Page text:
Last Updated on May 6, 2015, by eNotes Editorial. Word Count: 286
Although Blue City lacks a central purpose and presents a fragmented view of contemporary society, many of the themes which Macdonald introduces here in embryonic form he worked out in some detail through the Lew Archer series. The search for identity, especially the child's search for the truth about its parents, and the twin themes of guilt and revenge, appear most prominent in this novel, but there is also present a concern for the past and a sensual decadence, both which will appear more prominently and with greater social significance in the later Lew Archer books.
When Blue City begins, the central character, who has been absent from his hometown for some five years, discovers that his father has been murdered; and since no one seems concerned that the killer has remained undiscovered, the son begins a search for the killers motivated by both guilt and revenge. His search takes him into the depths of the city where he discovers that his father was a corrupt politician and that the city is being run by a bunch of welter-weight crooks. Moreover, the inquiry yields unexpected results which allow the young man to come to terms with his guilt about his father, and to discover who he is independent of his parentage.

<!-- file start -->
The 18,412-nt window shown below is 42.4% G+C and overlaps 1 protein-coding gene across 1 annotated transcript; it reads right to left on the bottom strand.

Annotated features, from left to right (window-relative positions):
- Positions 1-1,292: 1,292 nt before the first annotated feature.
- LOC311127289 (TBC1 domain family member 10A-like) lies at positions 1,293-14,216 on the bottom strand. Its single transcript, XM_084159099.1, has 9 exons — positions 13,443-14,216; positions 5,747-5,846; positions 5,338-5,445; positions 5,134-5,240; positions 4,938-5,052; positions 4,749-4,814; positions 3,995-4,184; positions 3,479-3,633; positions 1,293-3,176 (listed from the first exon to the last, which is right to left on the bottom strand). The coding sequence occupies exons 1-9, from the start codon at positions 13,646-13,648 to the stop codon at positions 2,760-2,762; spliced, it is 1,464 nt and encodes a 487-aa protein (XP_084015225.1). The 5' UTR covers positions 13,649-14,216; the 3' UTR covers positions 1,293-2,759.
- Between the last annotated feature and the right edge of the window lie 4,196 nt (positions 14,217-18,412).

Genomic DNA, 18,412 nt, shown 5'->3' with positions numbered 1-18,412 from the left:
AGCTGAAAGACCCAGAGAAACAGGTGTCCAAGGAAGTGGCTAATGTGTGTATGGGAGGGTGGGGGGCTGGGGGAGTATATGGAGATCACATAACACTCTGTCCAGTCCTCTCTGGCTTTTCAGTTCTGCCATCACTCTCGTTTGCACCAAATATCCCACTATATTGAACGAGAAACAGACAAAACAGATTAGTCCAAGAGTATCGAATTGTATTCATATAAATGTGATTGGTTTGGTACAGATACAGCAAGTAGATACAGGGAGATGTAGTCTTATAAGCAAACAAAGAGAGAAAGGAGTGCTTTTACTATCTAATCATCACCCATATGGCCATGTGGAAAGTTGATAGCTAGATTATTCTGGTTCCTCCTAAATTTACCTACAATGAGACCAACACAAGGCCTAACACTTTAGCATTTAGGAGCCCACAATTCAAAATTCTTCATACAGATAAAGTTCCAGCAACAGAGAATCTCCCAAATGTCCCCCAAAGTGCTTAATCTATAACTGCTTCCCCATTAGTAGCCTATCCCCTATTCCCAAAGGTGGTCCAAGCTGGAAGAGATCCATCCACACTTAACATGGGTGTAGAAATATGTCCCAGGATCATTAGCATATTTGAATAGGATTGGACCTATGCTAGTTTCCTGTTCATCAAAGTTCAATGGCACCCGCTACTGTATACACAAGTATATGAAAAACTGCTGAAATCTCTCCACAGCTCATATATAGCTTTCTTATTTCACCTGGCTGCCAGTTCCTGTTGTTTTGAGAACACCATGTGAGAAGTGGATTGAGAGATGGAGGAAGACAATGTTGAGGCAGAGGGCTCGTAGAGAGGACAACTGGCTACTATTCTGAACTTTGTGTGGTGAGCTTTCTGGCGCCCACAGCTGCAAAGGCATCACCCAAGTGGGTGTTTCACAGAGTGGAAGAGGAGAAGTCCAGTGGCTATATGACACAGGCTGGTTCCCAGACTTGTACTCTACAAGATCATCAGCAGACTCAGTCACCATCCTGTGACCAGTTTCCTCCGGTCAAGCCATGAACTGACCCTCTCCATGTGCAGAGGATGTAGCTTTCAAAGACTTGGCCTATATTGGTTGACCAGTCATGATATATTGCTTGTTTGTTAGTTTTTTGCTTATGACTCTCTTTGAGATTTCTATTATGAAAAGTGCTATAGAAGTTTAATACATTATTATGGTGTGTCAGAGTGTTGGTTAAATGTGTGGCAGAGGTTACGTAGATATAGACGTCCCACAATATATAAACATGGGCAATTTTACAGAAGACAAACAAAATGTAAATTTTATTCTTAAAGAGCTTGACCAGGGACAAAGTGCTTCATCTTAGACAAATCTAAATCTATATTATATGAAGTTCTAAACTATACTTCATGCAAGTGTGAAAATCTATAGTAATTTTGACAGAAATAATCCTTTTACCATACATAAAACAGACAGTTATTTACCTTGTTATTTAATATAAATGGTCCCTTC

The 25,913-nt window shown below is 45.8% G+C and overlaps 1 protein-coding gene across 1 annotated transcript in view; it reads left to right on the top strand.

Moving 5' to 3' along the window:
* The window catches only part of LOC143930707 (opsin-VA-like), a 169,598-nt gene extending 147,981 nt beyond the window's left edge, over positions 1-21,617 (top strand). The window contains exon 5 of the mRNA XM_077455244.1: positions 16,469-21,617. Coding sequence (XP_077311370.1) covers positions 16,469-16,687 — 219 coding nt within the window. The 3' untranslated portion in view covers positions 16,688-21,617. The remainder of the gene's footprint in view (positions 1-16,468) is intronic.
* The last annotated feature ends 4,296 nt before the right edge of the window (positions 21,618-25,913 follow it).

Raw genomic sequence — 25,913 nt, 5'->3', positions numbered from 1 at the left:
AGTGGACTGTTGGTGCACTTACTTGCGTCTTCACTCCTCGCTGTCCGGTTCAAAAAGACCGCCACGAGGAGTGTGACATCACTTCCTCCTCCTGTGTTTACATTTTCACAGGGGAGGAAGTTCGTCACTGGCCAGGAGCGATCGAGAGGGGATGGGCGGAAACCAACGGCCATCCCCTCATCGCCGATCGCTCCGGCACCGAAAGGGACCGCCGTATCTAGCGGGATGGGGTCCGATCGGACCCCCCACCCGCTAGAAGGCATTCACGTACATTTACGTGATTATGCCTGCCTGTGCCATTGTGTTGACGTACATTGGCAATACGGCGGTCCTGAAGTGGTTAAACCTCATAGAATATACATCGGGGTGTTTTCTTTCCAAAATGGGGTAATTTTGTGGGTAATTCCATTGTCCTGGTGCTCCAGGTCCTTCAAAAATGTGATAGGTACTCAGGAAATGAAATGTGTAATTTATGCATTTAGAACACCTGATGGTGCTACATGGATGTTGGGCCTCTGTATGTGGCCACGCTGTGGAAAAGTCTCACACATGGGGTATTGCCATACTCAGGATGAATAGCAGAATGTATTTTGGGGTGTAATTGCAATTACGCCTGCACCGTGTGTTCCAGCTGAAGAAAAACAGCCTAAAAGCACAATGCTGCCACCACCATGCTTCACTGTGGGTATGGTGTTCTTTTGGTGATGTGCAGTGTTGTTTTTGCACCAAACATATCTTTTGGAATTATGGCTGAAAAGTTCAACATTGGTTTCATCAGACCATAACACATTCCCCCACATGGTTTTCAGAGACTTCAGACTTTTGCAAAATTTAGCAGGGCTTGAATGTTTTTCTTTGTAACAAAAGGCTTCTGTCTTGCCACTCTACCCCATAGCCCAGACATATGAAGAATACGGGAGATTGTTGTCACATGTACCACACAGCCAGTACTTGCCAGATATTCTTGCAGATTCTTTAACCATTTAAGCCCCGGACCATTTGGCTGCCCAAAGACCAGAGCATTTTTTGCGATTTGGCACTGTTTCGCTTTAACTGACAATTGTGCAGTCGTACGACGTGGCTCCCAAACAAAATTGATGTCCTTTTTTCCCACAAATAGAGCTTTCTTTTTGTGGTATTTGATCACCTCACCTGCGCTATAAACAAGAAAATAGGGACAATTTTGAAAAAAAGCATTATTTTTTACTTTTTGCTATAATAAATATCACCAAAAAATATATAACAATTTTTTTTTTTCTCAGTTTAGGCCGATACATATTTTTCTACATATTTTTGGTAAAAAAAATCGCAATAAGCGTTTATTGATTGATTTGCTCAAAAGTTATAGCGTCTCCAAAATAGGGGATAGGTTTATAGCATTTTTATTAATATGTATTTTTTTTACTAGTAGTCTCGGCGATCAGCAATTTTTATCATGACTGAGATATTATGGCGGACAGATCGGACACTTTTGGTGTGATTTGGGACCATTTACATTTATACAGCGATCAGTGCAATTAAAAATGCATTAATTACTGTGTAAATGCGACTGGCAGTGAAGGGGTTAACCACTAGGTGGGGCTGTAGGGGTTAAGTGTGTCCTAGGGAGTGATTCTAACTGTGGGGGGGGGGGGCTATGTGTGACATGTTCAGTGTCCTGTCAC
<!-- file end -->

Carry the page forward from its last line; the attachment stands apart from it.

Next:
This is Macdonald's most violent novel, but the corruption and violence in the book remain pretty much isolated to those directly involved in the various criminal activities which form the background of the fiction. In the later novels this corruption will be more broadly spread among the general population, and suggests a socially more pervasive sense of moral decline. Also, in this novel the past appears less a force in the present and more elusive.
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